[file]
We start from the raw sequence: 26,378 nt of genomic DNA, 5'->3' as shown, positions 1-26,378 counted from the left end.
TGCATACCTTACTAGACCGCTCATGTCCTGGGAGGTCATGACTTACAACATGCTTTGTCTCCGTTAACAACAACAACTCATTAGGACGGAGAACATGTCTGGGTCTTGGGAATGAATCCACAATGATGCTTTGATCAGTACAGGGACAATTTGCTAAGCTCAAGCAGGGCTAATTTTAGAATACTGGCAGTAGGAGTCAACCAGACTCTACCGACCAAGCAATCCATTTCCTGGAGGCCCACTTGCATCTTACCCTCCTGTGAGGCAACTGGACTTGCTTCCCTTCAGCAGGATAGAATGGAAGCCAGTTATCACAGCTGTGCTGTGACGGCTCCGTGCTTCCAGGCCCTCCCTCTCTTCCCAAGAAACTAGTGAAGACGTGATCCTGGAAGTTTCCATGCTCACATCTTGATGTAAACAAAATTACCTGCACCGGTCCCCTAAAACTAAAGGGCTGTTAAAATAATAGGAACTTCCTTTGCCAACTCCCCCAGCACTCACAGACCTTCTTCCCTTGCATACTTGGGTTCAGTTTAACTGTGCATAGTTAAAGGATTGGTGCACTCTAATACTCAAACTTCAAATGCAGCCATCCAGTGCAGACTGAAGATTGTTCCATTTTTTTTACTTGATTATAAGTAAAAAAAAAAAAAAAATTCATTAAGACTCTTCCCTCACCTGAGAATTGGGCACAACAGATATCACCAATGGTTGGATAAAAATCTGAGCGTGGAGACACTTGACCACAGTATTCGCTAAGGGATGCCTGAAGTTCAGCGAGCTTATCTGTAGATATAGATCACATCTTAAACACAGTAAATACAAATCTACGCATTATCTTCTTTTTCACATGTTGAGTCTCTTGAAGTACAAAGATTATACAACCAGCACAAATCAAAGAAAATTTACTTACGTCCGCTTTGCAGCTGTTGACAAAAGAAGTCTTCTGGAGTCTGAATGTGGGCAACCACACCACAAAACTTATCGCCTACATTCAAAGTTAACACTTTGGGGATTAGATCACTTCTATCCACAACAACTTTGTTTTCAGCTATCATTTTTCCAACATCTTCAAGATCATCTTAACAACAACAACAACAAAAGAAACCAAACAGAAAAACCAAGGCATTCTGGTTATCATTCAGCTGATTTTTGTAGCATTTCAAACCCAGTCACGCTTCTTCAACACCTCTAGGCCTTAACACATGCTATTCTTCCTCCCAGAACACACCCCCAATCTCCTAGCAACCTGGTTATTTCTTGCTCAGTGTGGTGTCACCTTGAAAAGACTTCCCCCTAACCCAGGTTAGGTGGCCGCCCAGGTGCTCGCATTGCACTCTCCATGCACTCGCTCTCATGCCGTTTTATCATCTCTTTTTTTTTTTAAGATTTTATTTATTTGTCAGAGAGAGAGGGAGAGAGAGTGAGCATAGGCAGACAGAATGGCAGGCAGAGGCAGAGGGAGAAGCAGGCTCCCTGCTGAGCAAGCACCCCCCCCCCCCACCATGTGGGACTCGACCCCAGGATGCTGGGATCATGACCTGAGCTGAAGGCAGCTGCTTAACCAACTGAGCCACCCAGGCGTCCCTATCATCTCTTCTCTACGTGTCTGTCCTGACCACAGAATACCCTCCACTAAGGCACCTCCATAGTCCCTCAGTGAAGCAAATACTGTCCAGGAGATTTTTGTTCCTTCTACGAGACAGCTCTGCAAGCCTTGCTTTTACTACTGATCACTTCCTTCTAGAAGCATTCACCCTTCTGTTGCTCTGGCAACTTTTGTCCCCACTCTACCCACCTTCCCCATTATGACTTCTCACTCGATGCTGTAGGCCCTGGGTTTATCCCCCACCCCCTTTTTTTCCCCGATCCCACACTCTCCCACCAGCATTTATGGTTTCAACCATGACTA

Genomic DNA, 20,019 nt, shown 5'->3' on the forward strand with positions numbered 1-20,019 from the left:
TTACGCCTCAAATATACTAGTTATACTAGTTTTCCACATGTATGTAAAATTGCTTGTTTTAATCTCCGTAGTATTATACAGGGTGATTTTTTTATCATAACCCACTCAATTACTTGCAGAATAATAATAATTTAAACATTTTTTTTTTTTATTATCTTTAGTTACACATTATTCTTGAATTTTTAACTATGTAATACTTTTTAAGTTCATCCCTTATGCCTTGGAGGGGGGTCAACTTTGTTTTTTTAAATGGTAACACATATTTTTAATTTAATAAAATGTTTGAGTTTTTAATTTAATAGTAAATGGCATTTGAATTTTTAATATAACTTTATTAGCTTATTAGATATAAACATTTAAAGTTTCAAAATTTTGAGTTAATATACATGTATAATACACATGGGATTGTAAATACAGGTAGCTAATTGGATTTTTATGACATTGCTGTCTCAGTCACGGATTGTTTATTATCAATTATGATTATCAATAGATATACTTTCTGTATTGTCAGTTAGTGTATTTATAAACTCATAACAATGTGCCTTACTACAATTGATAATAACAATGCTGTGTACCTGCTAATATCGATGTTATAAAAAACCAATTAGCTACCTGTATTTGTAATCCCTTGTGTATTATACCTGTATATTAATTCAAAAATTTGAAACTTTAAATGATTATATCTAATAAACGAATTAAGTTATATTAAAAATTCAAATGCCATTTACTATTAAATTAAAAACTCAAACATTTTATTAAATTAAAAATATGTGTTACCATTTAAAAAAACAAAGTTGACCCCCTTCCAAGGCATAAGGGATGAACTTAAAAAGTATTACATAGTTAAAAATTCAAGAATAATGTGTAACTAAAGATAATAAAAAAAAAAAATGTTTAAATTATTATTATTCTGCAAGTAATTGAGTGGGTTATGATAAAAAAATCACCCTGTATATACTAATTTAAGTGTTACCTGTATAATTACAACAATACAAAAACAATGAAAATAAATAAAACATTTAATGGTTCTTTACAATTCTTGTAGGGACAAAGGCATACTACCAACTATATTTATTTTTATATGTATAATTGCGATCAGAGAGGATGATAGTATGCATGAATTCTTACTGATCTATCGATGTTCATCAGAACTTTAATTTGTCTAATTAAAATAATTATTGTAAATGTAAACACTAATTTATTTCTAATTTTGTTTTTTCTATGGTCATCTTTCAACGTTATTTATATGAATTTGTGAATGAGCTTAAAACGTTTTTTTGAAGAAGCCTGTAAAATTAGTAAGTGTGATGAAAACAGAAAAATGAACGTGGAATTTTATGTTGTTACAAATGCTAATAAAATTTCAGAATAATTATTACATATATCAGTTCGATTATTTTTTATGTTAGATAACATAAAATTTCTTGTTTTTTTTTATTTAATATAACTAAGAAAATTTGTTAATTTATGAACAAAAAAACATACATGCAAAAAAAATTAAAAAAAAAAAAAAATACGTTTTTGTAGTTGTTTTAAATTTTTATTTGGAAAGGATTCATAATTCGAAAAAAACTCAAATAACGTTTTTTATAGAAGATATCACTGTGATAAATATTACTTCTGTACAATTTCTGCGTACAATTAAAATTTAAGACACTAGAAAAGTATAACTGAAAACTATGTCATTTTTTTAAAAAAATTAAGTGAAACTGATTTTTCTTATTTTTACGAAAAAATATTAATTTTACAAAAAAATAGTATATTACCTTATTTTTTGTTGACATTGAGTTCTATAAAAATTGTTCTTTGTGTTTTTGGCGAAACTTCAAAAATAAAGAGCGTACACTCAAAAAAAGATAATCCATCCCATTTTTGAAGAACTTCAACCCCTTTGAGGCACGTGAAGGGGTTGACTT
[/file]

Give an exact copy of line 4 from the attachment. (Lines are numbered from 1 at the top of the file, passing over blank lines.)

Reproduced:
TTACGCCTCAAATATACTAGTTATACTAGTTTTCCACATGTATGTAAAATTGCTTGTTTTAATCTCCGTAGTATTATACAGGGTGATTTTTTTATCATAACCCACTCAATTACTTGCAGAATAATAATAATTTAAACATTTTTTTTTTTTATTATCTTTAGTTACACATTATTCTTGAATTTTTAACTATGTAATACTTTTTAAGTTCATCCCTTATGCCTTGGAGGGGGGTCAACTTTGTTTTTTTAAATGGTAACACATATTTTTAATTTAATAAAATGTTTGAGTTTTTAATTTAATAGTAAATGGCATTTGAATTTTTAATATAACTTTATTAGCTTATTAGATATAAACATTTAAAGTTTCAAAATTTTGAGTTAATATACATGTATAATACACATGGGATTGTAAATACAGGTAGCTAATTGGATTTTTATGACATTGCTGTCTCAGTCACGGATTGTTTATTATCAATTATGATTATCAATAGATATACTTTCTGTATTGTCAGTTAGTGTATTTATAAACTCATAACAATGTGCCTTACTACAATTGATAATAACAATGCTGTGTACCTGCTAATATCGATGTTATAAAAAACCAATTAGCTACCTGTATTTGTAATCCCTTGTGTATTATACCTGTATATTAATTCAAAAATTTGAAACTTTAAATGATTATATCTAATAAACGAATTAAGTTATATTAAAAATTCAAATGCCATTTACTATTAAATTAAAAACTCAAACATTTTATTAAATTAAAAATATGTGTTACCATTTAAAAAAACAAAGTTGACCCCCTTCCAAGGCATAAGGGATGAACTTAAAAAGTATTACATAGTTAAAAATTCAAGAATAATGTGTAACTAAAGATAATAAAAAAAAAAAATGTTTAAATTATTATTATTCTGCAAGTAATTGAGTGGGTTATGATAAAAAAATCACCCTGTATATACTAATTTAAGTGTTACCTGTATAATTACAACAATACAAAAACAATGAAAATAAATAAAACATTTAATGGTTCTTTACAATTCTTGTAGGGACAAAGGCATACTACCAACTATATTTATTTTTATATGTATAATTGCGATCAGAGAGGATGATAGTATGCATGAATTCTTACTGATCTATCGATGTTCATCAGAACTTTAATTTGTCTAATTAAAATAATTATTGTAAATGTAAACACTAATTTATTTCTAATTTTGTTTTTTCTATGGTCATCTTTCAACGTTATTTATATGAATTTGTGAATGAGCTTAAAACGTTTTTTTGAAGAAGCCTGTAAAATTAGTAAGTGTGATGAAAACAGAAAAATGAACGTGGAATTTTATGTTGTTACAAATGCTAATAAAATTTCAGAATAATTATTACATATATCAGTTCGATTATTTTTTATGTTAGATAACATAAAATTTCTTGTTTTTTTTTATTTAATATAACTAAGAAAATTTGTTAATTTATGAACAAAAAAACATACATGCAAAAAAAATTAAAAAAAAAAAAAAATACGTTTTTGTAGTTGTTTTAAATTTTTATTTGGAAAGGATTCATAATTCGAAAAAAACTCAAATAACGTTTTTTATAGAAGATATCACTGTGATAAATATTACTTCTGTACAATTTCTGCGTACAATTAAAATTTAAGACACTAGAAAAGTATAACTGAAAACTATGTCATTTTTTTAAAAAAATTAAGTGAAACTGATTTTTCTTATTTTTACGAAAAAATATTAATTTTACAAAAAAATAGTATATTACCTTATTTTTTGTTGACATTGAGTTCTATAAAAATTGTTCTTTGTGTTTTTGGCGAAACTTCAAAAATAAAGAGCGTACACTCAAAAAAAGATAATCCATCCCATTTTTGAAGAACTTCAACCCCTTTGAGGCACGTGAAGGGGTTGACTT